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New papers and paleo-news stories
From: Ben Creisler
A number of new papers I have not listed yet. The pterosaur paper was
already mentioned with a pdf request.
Christopher S. Bennett (2013)
The morphology and taxonomy of the pterosaur Cycnorhamphus.
Neues Jahrbuch für Geologie und Paläontologie - Abhandlungen 267(1):. 23-41
The holotype specimens of Cycnorhamphus suevicus (Quenstedt, 1855),
one of the rarest pterosaur species known from the Upper Jurassic
Solnhofen and Nusplingen limestones of southern Germany, and C.
canjuersensis (Fabre, 1974), known from a single specimen from roughly
contemporary deposits of the Petit Plan de Canjuers, France, are
redescribed and their skulls reinterpreted in light on new shape
information from a complete isolated skull nicknamed the “Painten
Pelican“. The skulls are quite similar in shape, the holes in the C.
canjuersensis mandible that had been interpreted as alveoli are merely
artifacts, and differences between the two holotypes are the result of
differences in ontogenetic age and quality of preservation. Based on
reinterpretation of the two holotypes, C. canjuersensis does not
exhibit any features that distinguish it from C. suevicus and so must
be considered a junior synonym.
A commentary reviewing the conflicting placement of the Iguania among
Jonathan B. Losos, David M. Hillis & Harry W. Greene (2012)
Who Speaks with a Forked Tongue?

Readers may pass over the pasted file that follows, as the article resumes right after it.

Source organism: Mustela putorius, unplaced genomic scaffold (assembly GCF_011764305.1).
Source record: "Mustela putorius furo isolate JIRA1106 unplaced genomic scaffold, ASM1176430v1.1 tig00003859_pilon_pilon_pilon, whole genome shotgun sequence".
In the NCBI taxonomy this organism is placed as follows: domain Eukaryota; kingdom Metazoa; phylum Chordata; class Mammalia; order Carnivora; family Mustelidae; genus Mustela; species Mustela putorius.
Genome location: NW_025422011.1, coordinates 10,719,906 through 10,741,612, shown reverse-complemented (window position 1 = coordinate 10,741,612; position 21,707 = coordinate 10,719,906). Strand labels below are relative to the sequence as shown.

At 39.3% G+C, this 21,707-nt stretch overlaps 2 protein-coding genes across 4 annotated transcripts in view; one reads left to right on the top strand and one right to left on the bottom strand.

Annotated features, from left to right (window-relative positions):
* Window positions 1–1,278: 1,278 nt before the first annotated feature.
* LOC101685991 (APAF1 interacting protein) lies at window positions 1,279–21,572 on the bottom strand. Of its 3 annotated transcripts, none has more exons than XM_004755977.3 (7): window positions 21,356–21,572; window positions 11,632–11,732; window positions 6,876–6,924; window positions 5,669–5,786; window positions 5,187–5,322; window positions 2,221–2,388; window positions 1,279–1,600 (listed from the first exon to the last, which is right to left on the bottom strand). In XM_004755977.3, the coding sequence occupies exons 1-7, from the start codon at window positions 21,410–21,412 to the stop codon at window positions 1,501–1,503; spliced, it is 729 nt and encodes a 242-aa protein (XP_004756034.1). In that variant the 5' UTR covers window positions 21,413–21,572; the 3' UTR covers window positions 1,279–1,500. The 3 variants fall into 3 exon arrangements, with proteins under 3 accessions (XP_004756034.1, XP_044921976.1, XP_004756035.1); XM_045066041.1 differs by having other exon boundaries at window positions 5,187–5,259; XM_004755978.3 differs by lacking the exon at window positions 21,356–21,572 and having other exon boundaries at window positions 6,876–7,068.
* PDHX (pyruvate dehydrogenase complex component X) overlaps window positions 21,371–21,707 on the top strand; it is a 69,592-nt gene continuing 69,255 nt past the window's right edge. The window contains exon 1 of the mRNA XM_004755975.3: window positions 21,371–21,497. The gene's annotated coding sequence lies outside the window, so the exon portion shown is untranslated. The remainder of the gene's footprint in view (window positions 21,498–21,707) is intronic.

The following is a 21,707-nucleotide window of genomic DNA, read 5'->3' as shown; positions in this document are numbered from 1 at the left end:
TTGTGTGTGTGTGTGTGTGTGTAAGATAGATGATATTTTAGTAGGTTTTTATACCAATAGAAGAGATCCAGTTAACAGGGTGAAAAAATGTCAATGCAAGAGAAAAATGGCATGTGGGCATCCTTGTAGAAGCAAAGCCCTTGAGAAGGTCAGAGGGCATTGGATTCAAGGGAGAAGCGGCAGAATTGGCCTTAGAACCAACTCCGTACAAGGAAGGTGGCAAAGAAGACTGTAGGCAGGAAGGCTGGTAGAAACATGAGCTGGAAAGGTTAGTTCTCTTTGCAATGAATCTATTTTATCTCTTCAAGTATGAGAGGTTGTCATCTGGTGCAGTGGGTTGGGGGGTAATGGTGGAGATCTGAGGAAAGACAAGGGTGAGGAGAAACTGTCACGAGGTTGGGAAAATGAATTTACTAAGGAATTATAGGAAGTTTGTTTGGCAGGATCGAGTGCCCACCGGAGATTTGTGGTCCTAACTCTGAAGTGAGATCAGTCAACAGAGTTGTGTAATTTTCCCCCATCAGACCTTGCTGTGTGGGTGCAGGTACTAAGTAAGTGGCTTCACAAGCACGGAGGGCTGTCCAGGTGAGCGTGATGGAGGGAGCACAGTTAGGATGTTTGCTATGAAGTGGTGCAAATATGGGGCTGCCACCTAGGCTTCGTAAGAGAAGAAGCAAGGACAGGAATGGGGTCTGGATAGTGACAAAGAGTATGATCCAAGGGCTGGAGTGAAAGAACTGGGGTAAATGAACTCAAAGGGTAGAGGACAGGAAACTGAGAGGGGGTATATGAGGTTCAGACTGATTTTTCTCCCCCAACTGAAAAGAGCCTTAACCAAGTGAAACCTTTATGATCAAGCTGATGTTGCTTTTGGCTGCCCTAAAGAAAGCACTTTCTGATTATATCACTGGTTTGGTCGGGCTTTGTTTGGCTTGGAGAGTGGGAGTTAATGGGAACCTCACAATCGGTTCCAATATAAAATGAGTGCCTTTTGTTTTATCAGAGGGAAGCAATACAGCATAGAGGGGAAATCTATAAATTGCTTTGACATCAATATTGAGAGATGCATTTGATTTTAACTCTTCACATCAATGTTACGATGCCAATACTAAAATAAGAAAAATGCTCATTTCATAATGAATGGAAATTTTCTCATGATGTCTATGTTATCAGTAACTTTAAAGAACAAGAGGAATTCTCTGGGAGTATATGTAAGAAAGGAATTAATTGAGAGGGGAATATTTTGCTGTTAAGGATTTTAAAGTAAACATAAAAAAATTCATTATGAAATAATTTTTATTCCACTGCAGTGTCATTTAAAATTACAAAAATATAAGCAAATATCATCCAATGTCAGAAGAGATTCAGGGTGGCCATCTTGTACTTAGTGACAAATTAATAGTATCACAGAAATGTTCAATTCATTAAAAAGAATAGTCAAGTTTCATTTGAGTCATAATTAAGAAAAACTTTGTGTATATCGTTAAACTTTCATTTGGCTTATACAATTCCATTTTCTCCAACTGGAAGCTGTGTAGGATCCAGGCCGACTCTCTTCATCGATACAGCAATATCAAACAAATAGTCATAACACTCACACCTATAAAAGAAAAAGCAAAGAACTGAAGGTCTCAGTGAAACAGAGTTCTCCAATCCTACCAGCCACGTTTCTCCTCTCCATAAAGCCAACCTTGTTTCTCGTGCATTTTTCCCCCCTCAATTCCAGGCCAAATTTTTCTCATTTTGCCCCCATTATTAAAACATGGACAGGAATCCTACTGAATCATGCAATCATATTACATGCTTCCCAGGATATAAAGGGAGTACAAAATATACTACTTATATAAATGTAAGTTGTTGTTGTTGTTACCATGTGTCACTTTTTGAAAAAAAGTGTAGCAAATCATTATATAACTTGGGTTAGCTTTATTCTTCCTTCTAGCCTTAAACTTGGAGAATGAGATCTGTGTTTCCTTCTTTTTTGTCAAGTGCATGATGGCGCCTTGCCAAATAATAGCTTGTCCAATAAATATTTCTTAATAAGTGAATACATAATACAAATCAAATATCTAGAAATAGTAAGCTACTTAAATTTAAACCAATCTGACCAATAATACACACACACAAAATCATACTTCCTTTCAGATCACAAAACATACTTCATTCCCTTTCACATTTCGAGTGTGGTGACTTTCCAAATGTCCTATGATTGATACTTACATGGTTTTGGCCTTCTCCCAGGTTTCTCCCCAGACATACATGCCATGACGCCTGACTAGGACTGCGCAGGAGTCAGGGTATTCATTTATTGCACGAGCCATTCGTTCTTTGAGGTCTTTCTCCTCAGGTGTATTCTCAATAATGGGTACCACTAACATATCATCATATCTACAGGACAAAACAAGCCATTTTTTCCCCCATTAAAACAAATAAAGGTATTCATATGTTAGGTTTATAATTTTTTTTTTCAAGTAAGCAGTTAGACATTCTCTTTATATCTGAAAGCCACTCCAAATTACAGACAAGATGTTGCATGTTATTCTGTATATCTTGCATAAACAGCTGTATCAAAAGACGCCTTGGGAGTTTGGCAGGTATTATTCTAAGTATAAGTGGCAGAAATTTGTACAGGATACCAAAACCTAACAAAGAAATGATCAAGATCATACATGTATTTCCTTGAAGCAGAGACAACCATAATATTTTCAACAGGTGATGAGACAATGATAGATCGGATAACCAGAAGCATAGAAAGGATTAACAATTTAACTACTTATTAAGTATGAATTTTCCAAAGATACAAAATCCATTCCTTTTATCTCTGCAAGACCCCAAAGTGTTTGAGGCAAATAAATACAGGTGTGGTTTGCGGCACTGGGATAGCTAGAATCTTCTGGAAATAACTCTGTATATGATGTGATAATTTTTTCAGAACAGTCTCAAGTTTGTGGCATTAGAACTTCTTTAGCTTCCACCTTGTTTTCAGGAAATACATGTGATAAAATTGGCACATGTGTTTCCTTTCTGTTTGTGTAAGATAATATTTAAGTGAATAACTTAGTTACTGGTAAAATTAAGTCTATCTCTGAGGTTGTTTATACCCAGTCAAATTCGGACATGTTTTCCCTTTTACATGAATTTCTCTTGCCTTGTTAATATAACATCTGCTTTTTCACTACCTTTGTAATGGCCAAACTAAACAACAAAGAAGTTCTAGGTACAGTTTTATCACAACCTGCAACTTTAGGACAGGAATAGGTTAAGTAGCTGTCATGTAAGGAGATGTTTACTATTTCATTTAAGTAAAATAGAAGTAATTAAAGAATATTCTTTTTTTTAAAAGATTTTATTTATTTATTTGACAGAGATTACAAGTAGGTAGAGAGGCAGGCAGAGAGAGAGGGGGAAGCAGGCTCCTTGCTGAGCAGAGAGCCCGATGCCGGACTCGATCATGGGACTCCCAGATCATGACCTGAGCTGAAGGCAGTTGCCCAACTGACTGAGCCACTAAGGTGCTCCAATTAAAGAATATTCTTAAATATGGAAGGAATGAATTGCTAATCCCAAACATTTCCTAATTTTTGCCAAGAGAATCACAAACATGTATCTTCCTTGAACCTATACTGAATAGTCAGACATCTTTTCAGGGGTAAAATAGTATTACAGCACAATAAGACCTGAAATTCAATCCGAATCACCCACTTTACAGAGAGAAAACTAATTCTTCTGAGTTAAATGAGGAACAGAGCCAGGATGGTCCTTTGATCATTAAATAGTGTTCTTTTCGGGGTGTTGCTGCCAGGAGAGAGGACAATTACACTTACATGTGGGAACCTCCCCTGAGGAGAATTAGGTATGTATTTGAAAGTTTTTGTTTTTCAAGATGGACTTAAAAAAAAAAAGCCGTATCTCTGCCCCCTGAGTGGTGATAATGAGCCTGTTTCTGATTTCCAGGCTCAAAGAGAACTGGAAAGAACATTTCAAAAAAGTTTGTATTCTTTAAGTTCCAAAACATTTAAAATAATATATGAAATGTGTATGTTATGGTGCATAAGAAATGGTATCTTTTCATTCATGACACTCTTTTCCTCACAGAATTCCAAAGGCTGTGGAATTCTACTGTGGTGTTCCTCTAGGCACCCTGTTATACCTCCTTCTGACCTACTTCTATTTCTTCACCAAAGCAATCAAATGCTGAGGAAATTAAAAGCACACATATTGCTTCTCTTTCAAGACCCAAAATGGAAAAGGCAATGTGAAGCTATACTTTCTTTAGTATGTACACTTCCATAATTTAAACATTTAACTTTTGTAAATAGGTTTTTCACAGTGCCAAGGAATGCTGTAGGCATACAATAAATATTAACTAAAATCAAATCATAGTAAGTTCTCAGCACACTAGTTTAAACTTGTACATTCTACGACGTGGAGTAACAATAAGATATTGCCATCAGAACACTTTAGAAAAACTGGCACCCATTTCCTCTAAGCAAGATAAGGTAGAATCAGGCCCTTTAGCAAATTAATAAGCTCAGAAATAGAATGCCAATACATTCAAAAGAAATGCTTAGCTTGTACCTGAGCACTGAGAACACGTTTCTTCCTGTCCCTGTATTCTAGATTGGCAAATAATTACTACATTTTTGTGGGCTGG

Science 338 (6113):. 1428-1429
At the dawn of molecular phylogenetics, much was made of the conflict
between results from morphological and molecular data sets. Although
molecular data have rarely changed our understanding of the major
multicellular groups of the evolutionary tree of life, they have
suggested changes in the relationships within many groups, such as the
evolutionary position of whales in the clade of even-toed ungulates
(1). Further investigation has usually resolved conflicts, often by
revealing inadequacies in previous morphological studies. This has led
to a presumption by many in favor of molecular data, but a recent
morphological analysis by Gauthier et al. (2) argues persuasively that
we should reconsider whether DNA is always inherently superior for
inferring life's history.
Takayuki Suzuki (2012)
How is digit identity determined during limb development?
Development, Growth & Differentiation (advance online publication)
Digit identity has been studied using the chick embryo as a model
system for more than 40 years. Using this model system, several
milestone findings have been reported, such as the apical ectodermal
ridge (AER), the zone of polarizing activity (ZPA), the Shh gene, and
the theory of morphogen and positional information. These experimental
results and models provided context for understanding pattern
formation in developmental biology. The focus of this review is on the
determination of digit identity during limb development. First, the
history of studies on digit identity determination is described,
followed by descriptions of the molecular mechanisms and current
models for determination of digit identity. Finally, future questions
and remarkable points will be discussed.
Robert A. Coram & Jonathan D. Radley (2012)
A chirothere footprint from the Otter Sandstone Formation (Middle
Triassic, late Anisian) of Devon, UK.
Proceedings of the Geologists' Association (advance online publication)
The Middle Triassic (Anisian) Otter Sandstone Formation of Devon is
well known as a source of vertebrate skeletal remains, particularly of
reptiles. Here we report the first definite vertebrate trace fossil, a
well-preserved chirothere footprint of uncertain taxonomic identity.
Chirothere prints are mostly attributed to rauisuchian archosaurs,
probable fragmentary remains of which have previously been recovered
from the Otter Sandstone Formation.
Deccan Traps could have killed dinosaurs
Hypsibema dubbed "Dina MO" as "Missouri dinosaur"
Vertebrate paleontologist Philippe Taquet elected as president of the
French Academy of Sciences (in French):